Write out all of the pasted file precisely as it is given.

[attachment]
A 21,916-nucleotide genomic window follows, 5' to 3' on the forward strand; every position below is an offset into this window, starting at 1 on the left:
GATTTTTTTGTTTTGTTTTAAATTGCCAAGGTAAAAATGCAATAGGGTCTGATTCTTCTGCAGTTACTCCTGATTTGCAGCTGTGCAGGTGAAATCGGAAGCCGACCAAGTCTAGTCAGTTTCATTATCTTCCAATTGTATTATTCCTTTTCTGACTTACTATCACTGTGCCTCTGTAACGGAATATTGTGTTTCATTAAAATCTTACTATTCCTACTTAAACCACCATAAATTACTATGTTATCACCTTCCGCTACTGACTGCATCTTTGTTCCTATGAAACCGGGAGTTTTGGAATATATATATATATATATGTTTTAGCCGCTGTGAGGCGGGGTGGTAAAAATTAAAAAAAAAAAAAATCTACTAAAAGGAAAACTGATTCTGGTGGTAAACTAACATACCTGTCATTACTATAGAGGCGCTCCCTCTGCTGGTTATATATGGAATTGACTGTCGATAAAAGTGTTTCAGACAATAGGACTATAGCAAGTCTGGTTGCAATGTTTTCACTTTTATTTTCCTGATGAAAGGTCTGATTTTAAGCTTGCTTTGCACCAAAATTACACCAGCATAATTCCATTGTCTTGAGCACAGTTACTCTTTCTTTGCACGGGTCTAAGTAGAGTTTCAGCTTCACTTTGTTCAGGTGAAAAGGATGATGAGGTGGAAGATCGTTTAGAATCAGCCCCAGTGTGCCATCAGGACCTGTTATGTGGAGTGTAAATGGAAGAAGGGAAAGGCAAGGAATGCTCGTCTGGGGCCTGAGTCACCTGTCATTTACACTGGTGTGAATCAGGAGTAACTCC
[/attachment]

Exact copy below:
A 21,916-nucleotide genomic window follows, 5' to 3' on the forward strand; every position below is an offset into this window, starting at 1 on the left:
GATTTTTTTGTTTTGTTTTAAATTGCCAAGGTAAAAATGCAATAGGGTCTGATTCTTCTGCAGTTACTCCTGATTTGCAGCTGTGCAGGTGAAATCGGAAGCCGACCAAGTCTAGTCAGTTTCATTATCTTCCAATTGTATTATTCCTTTTCTGACTTACTATCACTGTGCCTCTGTAACGGAATATTGTGTTTCATTAAAATCTTACTATTCCTACTTAAACCACCATAAATTACTATGTTATCACCTTCCGCTACTGACTGCATCTTTGTTCCTATGAAACCGGGAGTTTTGGAATATATATATATATATATGTTTTAGCCGCTGTGAGGCGGGGTGGTAAAAATTAAAAAAAAAAAAAATCTACTAAAAGGAAAACTGATTCTGGTGGTAAACTAACATACCTGTCATTACTATAGAGGCGCTCCCTCTGCTGGTTATATATGGAATTGACTGTCGATAAAAGTGTTTCAGACAATAGGACTATAGCAAGTCTGGTTGCAATGTTTTCACTTTTATTTTCCTGATGAAAGGTCTGATTTTAAGCTTGCTTTGCACCAAAATTACACCAGCATAATTCCATTGTCTTGAGCACAGTTACTCTTTCTTTGCACGGGTCTAAGTAGAGTTTCAGCTTCACTTTGTTCAGGTGAAAAGGATGATGAGGTGGAAGATCGTTTAGAATCAGCCCCAGTGTGCCATCAGGACCTGTTATGTGGAGTGTAAATGGAAGAAGGGAAAGGCAAGGAATGCTCGTCTGGGGCCTGAGTCACCTGTCATTTACACTGGTGTGAATCAGGAGTAACTCC